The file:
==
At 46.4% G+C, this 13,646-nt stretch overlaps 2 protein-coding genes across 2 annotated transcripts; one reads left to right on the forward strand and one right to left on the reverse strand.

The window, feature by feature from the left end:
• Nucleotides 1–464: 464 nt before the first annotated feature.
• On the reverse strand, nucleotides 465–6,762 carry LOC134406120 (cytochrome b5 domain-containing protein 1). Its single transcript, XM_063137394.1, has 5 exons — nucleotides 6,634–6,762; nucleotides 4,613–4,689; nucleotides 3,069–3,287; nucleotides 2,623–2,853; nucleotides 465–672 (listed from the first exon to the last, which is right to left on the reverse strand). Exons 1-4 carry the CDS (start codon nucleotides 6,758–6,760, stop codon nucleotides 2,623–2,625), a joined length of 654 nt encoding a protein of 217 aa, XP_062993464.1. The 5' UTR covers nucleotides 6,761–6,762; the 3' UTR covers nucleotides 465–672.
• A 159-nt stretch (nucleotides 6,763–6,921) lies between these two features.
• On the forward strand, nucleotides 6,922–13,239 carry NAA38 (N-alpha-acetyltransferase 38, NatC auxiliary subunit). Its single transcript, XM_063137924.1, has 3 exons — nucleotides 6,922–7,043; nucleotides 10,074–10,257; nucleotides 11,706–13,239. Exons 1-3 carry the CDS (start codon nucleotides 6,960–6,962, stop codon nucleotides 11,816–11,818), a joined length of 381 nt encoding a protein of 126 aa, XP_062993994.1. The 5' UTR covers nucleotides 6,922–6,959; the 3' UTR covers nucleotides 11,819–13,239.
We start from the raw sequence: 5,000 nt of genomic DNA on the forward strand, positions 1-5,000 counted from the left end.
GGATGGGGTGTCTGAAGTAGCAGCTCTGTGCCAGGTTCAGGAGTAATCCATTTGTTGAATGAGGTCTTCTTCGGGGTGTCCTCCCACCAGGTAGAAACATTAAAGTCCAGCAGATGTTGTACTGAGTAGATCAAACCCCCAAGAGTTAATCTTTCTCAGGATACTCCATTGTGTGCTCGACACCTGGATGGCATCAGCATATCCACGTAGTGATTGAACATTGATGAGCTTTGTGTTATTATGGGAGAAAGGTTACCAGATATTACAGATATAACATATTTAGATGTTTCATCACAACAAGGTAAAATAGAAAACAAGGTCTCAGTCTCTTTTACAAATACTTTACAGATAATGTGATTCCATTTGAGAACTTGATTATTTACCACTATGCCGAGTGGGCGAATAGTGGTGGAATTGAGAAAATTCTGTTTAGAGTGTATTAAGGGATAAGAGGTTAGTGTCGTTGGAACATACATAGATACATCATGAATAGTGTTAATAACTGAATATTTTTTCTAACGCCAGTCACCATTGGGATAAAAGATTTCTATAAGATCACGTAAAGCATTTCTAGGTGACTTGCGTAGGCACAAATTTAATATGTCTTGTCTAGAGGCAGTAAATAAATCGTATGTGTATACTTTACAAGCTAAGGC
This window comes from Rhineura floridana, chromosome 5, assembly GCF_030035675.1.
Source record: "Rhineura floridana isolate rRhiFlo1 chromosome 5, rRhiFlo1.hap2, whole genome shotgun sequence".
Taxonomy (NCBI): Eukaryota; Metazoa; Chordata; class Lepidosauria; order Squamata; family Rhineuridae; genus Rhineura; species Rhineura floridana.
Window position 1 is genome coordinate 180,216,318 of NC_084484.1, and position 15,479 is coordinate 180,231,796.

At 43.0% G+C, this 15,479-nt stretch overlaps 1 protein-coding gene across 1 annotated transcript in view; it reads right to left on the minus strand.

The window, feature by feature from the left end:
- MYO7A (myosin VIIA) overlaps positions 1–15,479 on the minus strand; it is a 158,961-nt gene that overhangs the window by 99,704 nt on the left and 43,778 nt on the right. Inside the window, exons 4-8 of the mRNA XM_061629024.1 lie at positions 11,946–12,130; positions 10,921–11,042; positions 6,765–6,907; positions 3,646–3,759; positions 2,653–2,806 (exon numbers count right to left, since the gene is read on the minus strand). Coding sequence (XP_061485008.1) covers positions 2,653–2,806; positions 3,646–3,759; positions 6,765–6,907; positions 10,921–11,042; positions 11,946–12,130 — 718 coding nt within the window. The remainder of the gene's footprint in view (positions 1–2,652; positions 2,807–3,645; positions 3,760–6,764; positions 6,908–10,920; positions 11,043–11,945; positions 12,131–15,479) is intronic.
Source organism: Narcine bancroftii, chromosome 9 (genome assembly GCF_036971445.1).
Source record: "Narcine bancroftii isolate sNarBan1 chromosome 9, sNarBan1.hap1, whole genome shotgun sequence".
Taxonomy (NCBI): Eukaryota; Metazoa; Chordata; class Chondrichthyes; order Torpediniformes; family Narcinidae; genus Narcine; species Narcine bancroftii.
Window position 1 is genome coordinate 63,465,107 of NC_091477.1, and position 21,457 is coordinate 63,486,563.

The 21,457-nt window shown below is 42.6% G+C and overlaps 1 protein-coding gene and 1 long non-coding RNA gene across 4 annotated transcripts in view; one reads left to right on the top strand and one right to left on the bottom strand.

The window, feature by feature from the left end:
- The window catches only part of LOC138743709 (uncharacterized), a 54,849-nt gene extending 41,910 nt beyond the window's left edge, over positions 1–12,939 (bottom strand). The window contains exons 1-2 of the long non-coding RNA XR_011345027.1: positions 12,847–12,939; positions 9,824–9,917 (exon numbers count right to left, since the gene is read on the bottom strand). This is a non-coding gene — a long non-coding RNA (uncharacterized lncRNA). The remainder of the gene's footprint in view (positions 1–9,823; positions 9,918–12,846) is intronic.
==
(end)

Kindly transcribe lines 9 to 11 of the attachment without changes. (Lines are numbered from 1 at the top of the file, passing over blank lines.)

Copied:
This window comes from Rhineura floridana, chromosome 5, assembly GCF_030035675.1.
Source record: "Rhineura floridana isolate rRhiFlo1 chromosome 5, rRhiFlo1.hap2, whole genome shotgun sequence".
Taxonomy (NCBI): Eukaryota; Metazoa; Chordata; class Lepidosauria; order Squamata; family Rhineuridae; genus Rhineura; species Rhineura floridana.